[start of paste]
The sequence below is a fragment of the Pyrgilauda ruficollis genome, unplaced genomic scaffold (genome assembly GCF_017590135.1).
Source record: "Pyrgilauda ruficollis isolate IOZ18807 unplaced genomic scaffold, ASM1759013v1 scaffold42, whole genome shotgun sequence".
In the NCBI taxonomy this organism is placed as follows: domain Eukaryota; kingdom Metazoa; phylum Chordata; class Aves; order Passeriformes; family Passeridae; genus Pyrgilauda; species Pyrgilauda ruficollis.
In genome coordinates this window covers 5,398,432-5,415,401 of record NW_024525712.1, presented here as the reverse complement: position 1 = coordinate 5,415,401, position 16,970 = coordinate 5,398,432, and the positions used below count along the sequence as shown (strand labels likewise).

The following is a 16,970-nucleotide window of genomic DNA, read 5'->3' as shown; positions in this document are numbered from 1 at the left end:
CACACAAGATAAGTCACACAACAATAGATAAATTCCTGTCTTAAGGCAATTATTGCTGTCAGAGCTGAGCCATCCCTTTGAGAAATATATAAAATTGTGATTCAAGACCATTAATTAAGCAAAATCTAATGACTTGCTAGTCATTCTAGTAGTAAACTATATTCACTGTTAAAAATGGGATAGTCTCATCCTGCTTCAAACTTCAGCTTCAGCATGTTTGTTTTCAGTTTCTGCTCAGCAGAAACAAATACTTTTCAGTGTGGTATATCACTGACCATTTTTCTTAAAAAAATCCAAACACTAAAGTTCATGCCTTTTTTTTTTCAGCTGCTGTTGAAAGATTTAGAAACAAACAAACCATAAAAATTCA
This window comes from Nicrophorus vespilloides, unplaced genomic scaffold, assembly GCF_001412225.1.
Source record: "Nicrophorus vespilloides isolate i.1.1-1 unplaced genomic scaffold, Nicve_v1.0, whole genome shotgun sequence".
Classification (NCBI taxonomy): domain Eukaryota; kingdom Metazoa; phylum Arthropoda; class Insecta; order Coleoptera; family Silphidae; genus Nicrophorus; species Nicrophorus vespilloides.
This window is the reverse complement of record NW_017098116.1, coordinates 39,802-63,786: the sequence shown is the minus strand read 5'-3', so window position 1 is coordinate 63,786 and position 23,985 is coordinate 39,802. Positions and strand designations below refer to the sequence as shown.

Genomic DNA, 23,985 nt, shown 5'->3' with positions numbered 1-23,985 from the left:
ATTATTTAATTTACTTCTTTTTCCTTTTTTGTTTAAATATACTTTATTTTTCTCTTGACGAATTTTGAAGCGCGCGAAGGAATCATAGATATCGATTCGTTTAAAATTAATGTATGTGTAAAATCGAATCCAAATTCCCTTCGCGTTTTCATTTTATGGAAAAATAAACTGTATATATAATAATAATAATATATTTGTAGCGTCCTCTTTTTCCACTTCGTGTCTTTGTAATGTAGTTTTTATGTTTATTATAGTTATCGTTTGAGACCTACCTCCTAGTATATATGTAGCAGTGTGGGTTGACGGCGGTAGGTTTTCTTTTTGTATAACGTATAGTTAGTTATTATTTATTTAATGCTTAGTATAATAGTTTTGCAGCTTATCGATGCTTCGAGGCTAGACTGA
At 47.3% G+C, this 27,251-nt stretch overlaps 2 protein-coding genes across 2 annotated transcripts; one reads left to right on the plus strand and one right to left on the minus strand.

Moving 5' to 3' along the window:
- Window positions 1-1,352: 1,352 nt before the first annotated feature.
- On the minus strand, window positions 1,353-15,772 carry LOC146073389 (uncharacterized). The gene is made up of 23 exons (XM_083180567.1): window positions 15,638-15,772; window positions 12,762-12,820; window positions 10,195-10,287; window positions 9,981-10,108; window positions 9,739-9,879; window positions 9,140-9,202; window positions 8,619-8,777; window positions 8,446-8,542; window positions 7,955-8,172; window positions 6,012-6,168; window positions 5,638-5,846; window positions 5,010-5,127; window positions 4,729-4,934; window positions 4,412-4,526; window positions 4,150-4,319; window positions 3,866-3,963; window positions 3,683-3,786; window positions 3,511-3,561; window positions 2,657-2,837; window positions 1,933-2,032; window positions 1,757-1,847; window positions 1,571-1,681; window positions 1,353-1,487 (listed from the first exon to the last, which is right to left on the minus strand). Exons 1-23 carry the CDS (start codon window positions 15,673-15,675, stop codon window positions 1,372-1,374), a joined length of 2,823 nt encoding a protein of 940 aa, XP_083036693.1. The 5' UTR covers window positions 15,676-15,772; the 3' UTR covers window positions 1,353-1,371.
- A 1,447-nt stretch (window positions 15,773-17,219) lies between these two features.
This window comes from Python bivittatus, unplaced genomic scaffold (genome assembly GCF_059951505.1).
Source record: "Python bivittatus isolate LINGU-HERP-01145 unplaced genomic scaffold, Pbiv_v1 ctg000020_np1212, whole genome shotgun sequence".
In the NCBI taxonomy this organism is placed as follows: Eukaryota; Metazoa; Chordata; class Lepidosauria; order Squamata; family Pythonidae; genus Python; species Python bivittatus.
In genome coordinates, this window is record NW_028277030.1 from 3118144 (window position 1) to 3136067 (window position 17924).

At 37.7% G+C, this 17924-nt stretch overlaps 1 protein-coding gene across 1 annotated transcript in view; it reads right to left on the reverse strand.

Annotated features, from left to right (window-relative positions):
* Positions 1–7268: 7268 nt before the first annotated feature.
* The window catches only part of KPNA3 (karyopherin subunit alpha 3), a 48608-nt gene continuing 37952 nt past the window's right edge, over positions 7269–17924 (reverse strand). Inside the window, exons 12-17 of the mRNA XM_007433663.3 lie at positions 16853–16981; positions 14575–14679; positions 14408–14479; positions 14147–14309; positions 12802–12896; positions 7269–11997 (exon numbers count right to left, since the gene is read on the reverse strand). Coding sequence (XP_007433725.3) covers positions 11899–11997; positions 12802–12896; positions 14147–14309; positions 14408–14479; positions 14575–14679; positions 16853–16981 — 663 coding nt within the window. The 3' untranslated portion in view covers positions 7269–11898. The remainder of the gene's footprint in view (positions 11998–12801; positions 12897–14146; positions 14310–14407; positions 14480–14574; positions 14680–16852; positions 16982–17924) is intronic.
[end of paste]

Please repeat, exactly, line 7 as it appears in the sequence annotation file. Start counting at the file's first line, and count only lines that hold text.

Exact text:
This window comes from Nicrophorus vespilloides, unplaced genomic scaffold, assembly GCF_001412225.1.